The COVID-19 pandemic gave many healthcare fields the push they needed to seek new solutions. Technologies that seemed to be non-vital proved themselves to be the opposite. For a field like orthopedics, technology is critical to providing patients a full range of accurate and efficient care.
Consider X-Rays, CTs, and MRIs: where would the orthopedic field be without them? Still, healthcare today is about more than necessity. Modern healthcare practices should be striving to improve care and the patient experience as a whole. As such, they need to embrace all that modern technology can offer. Orthopedics practices, in particular, can vastly improve their services by embracing a digital transformation.
The Need for Transformation
There is no question that the pandemic forced healthcare practices worldwide to address their shortcomings in terms of patient care. As providers suddenly could no longer provide patients in-person care in the same way as before, they were forced to find new solutions. For many practices, the solution they found was telehealth.
Telehealth enables providers to care for their patients virtually, both synchronously and asynchronously. As a result, they could continue treating and communicating with their patients, even when in different locations. This ensured that patients received the care they needed during the pandemic without compromising their health or safety.
While the pandemic is still going on, many patients and providers have returned to some form of their normal routine. Still, once patients discovered the benefits of telehealth, they realized that it didn’t have to go away when the pandemic did. Instead, many patients now prefer this newfound digital style of healthcare, as it offers them not the same level of care - but improved.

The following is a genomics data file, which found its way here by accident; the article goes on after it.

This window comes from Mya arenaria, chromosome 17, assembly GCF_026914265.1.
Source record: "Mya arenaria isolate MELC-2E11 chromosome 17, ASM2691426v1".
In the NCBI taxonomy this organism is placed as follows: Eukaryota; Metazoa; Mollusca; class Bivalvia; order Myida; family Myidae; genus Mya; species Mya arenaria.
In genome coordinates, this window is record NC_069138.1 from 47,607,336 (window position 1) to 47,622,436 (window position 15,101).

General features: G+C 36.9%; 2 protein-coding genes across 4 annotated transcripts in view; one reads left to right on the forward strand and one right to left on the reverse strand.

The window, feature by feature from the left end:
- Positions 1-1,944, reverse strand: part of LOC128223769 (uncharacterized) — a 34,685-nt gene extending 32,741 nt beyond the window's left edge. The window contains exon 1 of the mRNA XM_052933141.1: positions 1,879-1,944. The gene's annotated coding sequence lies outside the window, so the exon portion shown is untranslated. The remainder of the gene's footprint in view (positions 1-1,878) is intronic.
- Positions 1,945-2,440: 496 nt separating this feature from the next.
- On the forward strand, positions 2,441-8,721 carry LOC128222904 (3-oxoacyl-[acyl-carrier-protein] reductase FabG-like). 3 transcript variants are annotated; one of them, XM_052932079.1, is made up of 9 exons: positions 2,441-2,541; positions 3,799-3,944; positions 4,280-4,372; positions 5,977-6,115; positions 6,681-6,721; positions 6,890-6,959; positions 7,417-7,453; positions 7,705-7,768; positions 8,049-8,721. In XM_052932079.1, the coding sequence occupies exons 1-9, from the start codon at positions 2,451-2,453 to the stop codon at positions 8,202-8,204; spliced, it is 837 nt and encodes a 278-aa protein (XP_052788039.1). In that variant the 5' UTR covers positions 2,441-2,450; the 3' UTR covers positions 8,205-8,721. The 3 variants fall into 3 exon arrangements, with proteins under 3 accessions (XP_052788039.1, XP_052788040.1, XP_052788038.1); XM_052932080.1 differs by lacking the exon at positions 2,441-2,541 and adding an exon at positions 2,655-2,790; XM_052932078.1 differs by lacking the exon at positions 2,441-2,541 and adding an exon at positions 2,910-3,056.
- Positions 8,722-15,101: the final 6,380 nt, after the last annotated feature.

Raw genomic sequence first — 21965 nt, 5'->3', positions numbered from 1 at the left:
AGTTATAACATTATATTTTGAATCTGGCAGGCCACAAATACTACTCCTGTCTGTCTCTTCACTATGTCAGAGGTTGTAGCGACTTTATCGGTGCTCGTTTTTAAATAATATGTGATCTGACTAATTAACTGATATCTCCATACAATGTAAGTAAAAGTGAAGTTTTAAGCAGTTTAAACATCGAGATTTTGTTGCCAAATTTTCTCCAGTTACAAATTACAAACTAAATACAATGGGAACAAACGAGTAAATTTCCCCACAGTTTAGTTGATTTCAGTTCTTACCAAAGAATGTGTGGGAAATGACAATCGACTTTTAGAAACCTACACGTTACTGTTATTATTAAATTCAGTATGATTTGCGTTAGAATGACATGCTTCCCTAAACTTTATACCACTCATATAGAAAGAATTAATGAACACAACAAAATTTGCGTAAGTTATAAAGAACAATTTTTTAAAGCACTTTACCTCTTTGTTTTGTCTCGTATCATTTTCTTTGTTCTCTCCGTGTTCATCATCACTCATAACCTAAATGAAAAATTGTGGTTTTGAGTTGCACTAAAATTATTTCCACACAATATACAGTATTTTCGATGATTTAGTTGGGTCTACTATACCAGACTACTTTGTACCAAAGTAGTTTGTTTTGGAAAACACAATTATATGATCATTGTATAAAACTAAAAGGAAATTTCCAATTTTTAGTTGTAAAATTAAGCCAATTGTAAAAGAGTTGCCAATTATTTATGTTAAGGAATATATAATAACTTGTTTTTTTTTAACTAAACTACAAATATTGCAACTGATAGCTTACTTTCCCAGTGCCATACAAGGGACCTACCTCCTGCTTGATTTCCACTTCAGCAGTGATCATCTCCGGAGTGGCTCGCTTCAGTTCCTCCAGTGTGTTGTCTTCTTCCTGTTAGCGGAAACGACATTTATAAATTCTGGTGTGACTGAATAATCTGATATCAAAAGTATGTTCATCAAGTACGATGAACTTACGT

Through telehealth, patients can still communicate with their physicians, receiving consultations and routine visits, but at greater convenience and accessibility than ever. Even beyond communicating with their providers virtually, patients gain greater access to healthcare information and tools, allowing them to take their health into their own hands more than ever before.
While patients love the benefits that telehealth and other new technologies provide them, it’s not just the patients who benefit from this digital transformation. Healthcare practices also see significant improvements in their care and business through the adoption of such technologies. For orthopedics practices, embracing this technology can help overcome common obstacles - new and old.
Ongoing Challenges in Orthopedics
The field of orthopedics is complex, requiring medical imaging, treatment, surgery, and even ongoing care for patients. As with any healthcare practice, there are challenges to overcome in treating patients and running a business. That being said, on top of old challenges, the pandemic introduced new challenges to orthopedics, such as:
1. In-Person Care
When the pandemic hit, practices could not care for their patients in-person, but that didn’t stop patients from needing care. Particularly for patients with chronic conditions requiring ongoing care, this created a serious challenge for patients and providers. With limited digital options available during the outbreak of COVID-19, physicians were unable to treat their patients properly.
2. Decrease in Revenue
As a consequence of providers being unable to care for their patients in-person, orthopedics practices saw a significant decline in revenue and patient volume after the start of the pandemic. Even years after the outbreak, practices are still recovering from the negative financial impact of COVID-19 and trying to increase their patient volume to preserve their business.
3. Administrative Tasks
While the pandemic certainly introduced new challenges to orthopedic practices, they also continue to face more traditional challenges such as managing administrative tasks. With each patient, there is a mountain of paperwork ranging from insurance, billing, medical records, all the way to scheduling. Administrative tasks are essential to keeping a practice organized, but the more time spent on these tasks, the less time is spent on patient care.
4. Record Management